The terrace of houses was the gateway to West Point, where five other house designs were erected: The Strand ( a detached two storey); Queenhythe ( a semi); Mayfair ( a detached bungalow); Nash Townhouse ( a terraced two storey house); and a block on maisonettes. All these houses were set in an open styled landscape of lawns ( an american-style  estate). These were designed by McLeans resident partner architects Diamond Hodgkinson of Wolverhampton


Regional RIBA Director Matthew Dobson meets with the Mayor and discusses the need for well designed homes fit for C21st living. Has any thing changed in 55years. We think the situation is probably worse now than back then. We need another Small House Competition.




Paul McLean and his daughter find that being in the Austin-Smith house brought back memories of their own modern house designed in the 60s. Paul and his wife loved Scandanavian styling and regularly went to Copenhagen, where the would buy furnishings.

Paul McLean’s daughter grew up in a modernist house, also full of large glass panes. She remembers how time consuming it was cleaning all the glass. The flies  stain the windows almost on a daily basis. So much for functionalist architecture!


Paul looks at an Ideal Home April 1960, in which his brother wrote a think piece about the future of Housing Estates. Geoffrey shared  views with Eric Lyons, the architect/developer behind SPAN housing, that ‘the day of the semi-detached home is over’…and the day of the terrace ‘is coming’.

His prophetic views proved not to be the future we now live in. Despite ‘his brave efforts’, Geoffrey could not encourage sales of the Austin-Smith terrace house, and the rest of West Point is made up of semis and detached -which he saw as not only wasteful of land resources, but anti-community. His vision was for a Neo-Georgianism: elegant parkland in which graceful terraces would line tree line streets, cul-de-sacs and quadrangles. West Point looks a far cry from that today!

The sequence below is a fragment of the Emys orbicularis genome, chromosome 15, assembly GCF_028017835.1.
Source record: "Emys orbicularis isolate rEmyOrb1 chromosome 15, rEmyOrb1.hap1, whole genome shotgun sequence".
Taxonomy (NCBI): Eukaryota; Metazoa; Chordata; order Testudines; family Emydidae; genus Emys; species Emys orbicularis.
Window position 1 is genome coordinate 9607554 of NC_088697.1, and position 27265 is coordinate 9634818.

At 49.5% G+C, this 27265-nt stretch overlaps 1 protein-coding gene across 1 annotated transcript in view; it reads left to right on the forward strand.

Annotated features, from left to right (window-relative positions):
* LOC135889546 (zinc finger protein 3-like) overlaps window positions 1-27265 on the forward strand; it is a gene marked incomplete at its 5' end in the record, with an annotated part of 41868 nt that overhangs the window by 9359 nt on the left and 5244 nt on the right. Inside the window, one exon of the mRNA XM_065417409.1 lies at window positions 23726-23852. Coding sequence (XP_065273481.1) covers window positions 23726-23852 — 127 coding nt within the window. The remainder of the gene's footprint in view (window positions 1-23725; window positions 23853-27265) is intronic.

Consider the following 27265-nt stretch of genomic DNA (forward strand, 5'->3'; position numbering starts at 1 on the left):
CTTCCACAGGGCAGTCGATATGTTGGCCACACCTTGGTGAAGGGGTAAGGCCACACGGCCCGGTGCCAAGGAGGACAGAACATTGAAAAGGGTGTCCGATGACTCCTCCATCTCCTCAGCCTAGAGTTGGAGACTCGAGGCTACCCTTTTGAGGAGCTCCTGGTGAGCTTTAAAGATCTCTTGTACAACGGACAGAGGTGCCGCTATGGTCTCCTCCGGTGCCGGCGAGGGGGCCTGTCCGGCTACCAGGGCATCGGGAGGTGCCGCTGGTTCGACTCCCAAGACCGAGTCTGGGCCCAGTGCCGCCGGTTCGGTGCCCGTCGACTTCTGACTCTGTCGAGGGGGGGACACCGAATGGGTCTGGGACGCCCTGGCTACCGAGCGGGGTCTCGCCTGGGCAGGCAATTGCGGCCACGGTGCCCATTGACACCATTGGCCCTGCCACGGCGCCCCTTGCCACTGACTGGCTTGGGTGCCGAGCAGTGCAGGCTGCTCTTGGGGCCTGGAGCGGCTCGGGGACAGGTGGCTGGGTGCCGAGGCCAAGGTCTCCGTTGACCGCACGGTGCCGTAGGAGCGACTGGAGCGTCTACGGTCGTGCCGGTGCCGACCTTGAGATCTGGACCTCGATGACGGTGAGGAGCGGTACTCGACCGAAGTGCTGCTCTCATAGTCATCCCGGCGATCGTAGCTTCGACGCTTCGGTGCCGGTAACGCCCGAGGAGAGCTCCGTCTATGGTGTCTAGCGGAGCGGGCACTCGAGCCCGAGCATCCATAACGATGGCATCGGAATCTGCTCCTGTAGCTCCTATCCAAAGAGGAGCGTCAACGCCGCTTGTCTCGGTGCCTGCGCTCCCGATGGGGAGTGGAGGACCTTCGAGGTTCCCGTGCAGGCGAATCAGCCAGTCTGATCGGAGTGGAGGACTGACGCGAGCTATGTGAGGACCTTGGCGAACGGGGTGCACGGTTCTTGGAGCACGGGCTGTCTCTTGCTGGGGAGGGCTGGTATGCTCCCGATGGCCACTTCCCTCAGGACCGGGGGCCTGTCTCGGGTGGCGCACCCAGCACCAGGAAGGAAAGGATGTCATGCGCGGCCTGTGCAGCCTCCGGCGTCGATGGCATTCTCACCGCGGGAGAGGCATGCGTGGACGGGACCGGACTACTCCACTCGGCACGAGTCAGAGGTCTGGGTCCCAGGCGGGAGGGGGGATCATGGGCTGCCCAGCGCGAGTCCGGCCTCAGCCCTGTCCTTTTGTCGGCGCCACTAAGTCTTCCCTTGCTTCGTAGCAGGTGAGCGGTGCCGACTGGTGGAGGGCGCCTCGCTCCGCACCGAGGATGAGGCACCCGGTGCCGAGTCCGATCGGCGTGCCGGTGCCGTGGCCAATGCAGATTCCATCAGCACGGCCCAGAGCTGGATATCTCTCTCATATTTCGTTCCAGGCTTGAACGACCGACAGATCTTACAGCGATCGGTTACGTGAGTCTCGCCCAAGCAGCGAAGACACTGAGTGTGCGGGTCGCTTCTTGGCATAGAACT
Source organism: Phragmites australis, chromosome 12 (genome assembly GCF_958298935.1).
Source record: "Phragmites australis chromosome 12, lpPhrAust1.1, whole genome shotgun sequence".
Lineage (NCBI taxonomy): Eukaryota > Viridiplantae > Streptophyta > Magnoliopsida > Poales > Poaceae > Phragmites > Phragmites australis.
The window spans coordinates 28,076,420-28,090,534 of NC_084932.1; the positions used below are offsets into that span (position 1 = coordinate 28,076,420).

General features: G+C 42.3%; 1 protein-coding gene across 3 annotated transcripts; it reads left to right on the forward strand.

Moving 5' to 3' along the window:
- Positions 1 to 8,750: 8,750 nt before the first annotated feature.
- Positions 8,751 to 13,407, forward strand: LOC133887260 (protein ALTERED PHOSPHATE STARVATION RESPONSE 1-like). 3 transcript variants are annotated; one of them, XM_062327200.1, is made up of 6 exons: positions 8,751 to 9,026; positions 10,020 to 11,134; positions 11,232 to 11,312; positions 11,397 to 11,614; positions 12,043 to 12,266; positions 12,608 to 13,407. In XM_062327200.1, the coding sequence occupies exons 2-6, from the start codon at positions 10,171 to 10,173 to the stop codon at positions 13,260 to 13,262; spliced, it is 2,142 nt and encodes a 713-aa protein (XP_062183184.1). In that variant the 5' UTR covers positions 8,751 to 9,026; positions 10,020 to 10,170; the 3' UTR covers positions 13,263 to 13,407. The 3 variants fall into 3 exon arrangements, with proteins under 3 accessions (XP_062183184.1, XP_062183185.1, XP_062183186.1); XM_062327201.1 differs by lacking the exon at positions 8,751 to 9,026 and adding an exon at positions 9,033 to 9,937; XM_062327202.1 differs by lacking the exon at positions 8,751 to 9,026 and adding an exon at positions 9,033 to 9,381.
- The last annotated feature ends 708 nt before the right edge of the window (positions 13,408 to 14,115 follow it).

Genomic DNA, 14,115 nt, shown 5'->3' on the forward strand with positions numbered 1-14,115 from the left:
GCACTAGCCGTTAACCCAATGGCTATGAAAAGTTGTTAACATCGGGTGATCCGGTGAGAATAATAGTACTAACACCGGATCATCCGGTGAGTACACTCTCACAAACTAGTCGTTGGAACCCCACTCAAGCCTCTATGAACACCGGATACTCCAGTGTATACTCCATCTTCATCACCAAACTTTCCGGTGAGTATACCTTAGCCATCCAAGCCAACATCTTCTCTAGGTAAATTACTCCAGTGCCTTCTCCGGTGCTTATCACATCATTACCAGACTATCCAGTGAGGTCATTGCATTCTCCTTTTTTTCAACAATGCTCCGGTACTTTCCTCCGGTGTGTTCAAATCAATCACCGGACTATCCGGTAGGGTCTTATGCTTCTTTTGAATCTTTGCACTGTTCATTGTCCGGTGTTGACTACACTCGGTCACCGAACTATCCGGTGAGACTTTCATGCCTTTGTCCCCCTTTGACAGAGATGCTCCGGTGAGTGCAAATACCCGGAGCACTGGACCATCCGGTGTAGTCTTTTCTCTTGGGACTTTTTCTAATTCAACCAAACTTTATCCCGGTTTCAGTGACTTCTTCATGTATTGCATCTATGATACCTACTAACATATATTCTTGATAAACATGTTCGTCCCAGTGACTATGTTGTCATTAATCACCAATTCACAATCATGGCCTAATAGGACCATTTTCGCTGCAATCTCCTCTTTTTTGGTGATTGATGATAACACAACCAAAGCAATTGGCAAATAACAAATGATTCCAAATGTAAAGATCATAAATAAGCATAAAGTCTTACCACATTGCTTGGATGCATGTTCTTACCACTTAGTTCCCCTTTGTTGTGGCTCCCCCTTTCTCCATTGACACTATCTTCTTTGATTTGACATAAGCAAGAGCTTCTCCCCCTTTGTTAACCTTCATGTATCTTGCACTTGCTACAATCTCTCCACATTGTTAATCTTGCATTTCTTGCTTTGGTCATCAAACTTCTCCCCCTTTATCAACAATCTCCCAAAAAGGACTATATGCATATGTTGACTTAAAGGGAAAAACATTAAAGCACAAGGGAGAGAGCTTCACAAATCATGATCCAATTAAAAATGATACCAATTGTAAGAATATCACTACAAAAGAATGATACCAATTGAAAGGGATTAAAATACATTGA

Paul, his daughter and Gerard enjoy a humorous exchange, maybe its the joke about why the British seem not to appreciate contemporary design!


a particularly busy day…


Paul Mclean is introduced to the Lord Mayor of Coventry Cllr Hazel Noonan

Yesterday was a particularly busy day for The Experimental House – following a morning visit from the BBC to prep for their early evening broadcast on Midlands Today, we welcomed the Lord Mayor of Coventry, Cllr Hazel Noonan.


thru glass

Champagne Cocktails

Following the play Hazel proposed a toast to good contemporary design and the house with a champagne cocktail.


The BBC are back again

BBC reporter Lindsay Doyle and two camera men were back again by 4pm to interview our guests and film an extract of the play, putting together a package before broadcasting live on air at 6.44pm.


June & Sheila

Our participants caught up with each other’s news, mingled with our honoured guests and discussed the pros and cons of contemporary house design.


Marguerita and Michael Downing

Michael is Chair of Allesley & Coundon Wedge Conservation Society – he was asked to stand in for The Ideal Home Magazine in our re staging of a photograph taken by The Coventry Evening Telegraph at the opening in 1960.


20th Century Society members only VIP event

Just when we thought we might put our feet up for five minutes our next guests arrived for the VIP evening performance…

Don’t worry if you missed us on Midlands Today, you can still catch it on iPlayer for the next few days


 It’s about 14:42 minutes in